Thursday, 26 February 2015
A little group of us met at the Royal Court to see How to Hold Your Breath, written by Zinnie Harris and with Maxine Peake in the lead role.
Before the play, we attended the related Big Idea talk, 'How to find the Good' presented by Oxford teacher of Philosophy A.C. (Anthony) Grayling. He defined ethics and morals using classical stories to espouse ways to answer the Socratic question of how should one live one's 1000 months well. Grayling promotes humanism, whilst drawing in this talk mainly upon the gods and philosophers of Greece to illustrate his points.
I like his ideas around secularly finding one's own path although there needs to be a basic supportive context in which to achieve this. He talks of resisting habits which simply consume living without creating high points and of the need to spend the most productive 250 months well. In 45 minutes he was able to open many lines of thinking. A spike to add to my life collection. If we all light up we can scare away the dark.
And then, after pause for refreshment and chatter, I took up a front row balcony seat as the devil had a one night stand with Dana the customer relations expert. Now the devil doesn't like being in debt, but his attempts to pay Dana were rebuffed and led to a ratcheting spiral of descent for Dana in what became an increasingly fractured Europe.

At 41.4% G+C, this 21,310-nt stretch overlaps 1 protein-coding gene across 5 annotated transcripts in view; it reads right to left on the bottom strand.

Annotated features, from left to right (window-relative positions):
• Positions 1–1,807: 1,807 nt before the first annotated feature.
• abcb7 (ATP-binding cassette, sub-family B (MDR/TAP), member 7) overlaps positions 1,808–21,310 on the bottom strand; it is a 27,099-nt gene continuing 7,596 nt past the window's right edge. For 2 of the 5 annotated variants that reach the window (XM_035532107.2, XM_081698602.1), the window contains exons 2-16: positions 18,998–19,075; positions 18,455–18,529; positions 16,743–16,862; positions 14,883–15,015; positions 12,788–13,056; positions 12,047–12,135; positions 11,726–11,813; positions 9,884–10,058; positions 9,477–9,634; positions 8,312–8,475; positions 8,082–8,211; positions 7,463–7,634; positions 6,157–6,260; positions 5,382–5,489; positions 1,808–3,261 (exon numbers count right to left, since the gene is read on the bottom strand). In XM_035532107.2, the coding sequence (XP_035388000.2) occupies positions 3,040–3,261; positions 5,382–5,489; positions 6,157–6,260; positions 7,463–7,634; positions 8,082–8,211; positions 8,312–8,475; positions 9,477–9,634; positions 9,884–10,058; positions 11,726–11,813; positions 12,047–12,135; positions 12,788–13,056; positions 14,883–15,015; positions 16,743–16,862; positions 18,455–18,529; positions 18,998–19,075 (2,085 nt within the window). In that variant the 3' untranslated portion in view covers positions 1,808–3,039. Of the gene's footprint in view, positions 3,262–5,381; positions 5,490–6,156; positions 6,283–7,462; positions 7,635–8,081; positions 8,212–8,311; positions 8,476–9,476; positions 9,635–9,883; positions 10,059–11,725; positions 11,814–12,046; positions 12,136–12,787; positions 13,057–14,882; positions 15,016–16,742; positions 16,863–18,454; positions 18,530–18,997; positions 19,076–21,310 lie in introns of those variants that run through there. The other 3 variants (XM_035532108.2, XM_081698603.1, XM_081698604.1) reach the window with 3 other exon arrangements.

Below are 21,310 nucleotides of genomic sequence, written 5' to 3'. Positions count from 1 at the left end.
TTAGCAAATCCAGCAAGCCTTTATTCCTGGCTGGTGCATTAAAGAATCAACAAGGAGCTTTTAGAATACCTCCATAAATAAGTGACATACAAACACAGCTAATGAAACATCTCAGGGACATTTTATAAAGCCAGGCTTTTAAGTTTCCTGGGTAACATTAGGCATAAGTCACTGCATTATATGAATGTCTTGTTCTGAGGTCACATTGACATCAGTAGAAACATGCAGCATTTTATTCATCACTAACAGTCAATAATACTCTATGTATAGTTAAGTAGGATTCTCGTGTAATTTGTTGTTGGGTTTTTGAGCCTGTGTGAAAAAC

This devil has a Mephistophelian scar across his chest where his soul has been removed. Unlike in Faust, we see Dana apparently having an upper hand because of the debt. In Goethe, Faust is trying to find the essence of life (ahah, an AC Grayling connection) and Mephistopheles manipulates the world to help him see it. In this we see equivalent manipulations as the devil attempts to extract the 45 Euro debt repayment from Dana.
And this devil plays hardball. After low-key initial attempts, he just keeps increasing the pressure. We see the ruin of economic Europe, personal tragedy and horror as the play unfolds.
There's some set-piece staging too, with interventions from a difficult librarian who mainly seems to stock 'how to' guides. There's also a Greek chorus of interviewers for what could be Dana's next job.
Maxine Peake's performance is extremely strong, and the immediate accompanying cast of her sister(Christine Bottomley), the devil(Michael Shaeffer) and librarian(Peter Forbes) all play well. Other characters are less developed and are there chiefly as instruments of the production. In a play that mixes together a wide range of plot-lines, Zinnie Harris creates many themes to deal with in the 2 hour continuous run-time.
When we chatted again afterwards, I said I was really pleased to have seen this - which has been written with quite some ambition. It wasn't what I was expecting, and because of the many different strands, we could take away different elements from the production's ideas. Like Grayling suggested, it's important to have the right personal character to take away the right action from a situation.